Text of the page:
La prise de la Bastille le 14 juillet 1789 by Jean-Baptiste Lallemand (c. 1789)
Courtesy of the Musée Carnavalet, Paris
“The revolution of this country has advanced thus far, without encountering anything which deserves to be called a difficulty”
TJ to John Jay 9 May 1789
The Estates-General convened on 5 May 1789. Its delegates entered and were seated by their traditional orders: the Clergy, the Nobility and the Third Estate, which was seated at the end of the hall away from His Royal Majesty. In a cosmetic gesture of good will, the King had doubled the number of delegates for the Third Estate. The king’s representative, after greeting the assembly, announced that orders would separately and vote separately and that their votes would be tallied by order. Since this negated the added weight of the Third Estate’s numbers, it precipitated an immediate crisis.
Matters remained in this contentious state on 28 May when Abbé Sieyès moved that the representatives of the Third Estate invite the members of the other two orders to join their vote on how the congress should be ordered. On 17 June, the members of the third estate, having completed their preparations, declared themselves an assembly not of a social order, but of the French people.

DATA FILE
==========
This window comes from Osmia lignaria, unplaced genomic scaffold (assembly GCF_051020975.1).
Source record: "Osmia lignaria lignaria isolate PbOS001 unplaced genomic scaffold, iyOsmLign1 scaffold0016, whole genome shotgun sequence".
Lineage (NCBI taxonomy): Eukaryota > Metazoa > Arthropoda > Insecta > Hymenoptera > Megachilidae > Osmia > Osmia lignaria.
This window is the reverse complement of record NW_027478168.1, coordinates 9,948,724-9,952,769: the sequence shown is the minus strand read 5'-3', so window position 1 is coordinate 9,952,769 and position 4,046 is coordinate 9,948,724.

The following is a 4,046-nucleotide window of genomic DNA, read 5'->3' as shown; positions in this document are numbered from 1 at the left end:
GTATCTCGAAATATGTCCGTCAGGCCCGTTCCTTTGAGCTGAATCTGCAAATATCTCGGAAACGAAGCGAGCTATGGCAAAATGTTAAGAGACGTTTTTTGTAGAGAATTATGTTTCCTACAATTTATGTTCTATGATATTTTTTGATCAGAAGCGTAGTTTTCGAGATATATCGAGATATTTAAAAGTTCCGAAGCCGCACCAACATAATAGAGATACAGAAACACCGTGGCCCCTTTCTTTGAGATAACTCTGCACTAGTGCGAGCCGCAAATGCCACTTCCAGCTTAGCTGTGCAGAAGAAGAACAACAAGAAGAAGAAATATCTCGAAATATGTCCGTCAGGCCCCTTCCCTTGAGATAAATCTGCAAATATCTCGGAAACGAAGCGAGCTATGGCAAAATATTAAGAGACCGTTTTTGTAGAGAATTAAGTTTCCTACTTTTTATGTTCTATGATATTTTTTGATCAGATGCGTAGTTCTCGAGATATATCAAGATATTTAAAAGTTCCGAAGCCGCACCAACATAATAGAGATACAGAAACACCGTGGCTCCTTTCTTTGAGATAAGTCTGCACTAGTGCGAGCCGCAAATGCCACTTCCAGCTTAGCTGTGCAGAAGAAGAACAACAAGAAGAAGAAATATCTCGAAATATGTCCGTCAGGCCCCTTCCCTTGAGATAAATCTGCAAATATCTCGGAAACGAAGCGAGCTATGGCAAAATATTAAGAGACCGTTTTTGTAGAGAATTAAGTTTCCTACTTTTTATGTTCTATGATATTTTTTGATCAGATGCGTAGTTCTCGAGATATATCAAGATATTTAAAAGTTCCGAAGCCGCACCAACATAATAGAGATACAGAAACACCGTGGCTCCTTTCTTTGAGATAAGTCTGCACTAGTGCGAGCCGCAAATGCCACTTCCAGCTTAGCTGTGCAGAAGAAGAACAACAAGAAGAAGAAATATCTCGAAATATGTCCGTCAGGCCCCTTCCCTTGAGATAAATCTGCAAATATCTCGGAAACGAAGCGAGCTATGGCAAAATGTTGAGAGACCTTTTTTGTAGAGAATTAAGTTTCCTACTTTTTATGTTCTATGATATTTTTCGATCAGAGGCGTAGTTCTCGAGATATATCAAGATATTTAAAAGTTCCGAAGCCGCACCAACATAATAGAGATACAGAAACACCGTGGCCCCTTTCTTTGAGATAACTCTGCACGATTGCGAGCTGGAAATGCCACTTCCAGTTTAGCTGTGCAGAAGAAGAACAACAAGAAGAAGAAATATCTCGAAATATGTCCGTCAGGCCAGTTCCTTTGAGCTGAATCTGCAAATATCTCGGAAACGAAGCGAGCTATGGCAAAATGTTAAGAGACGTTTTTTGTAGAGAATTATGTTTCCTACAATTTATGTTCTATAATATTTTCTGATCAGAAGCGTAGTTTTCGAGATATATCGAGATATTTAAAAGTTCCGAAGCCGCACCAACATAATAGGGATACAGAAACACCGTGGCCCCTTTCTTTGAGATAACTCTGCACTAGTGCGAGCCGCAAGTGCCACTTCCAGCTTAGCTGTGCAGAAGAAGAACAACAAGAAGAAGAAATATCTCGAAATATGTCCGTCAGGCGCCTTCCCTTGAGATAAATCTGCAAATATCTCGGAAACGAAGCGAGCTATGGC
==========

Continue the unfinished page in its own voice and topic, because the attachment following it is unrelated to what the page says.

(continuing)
Three days later, the members of the new National Assembly found that the doors to their meeting hall locked and guarded. Interpreting this as part of a royal plan to prevent them from continuing their deliberations, they convened in a nearby tennis court where they swore an oath of allegiance to one another. In this passionate moment, they vowed not to separate until they had competed a new national constitution. Two days later, a majority of the clergy joined them.
The King convened a séance royale on 23 June. In this tense gathering, the King presented a proposal akin to the scheme Jefferson had suggested to Lafayette and to Rabout de St. Etienne on 5 June. The King surprised the assembled delegations by offering to grant a Charte octroyée, a constitution granted from the royal favor. In it he affirmed, subject to the traditional limitations, the right of separate deliberation for the three orders, which constitutionally formed three chambers. When members of the National Assembly rejected this offer, at the King’s request, the deputies of the nobles who still stood apart joined the National Assembly and the Estates-General ceased to exist. Now attention turned to the business of construction a new national constitution now began in earnest. The first issue was to define the people’s rights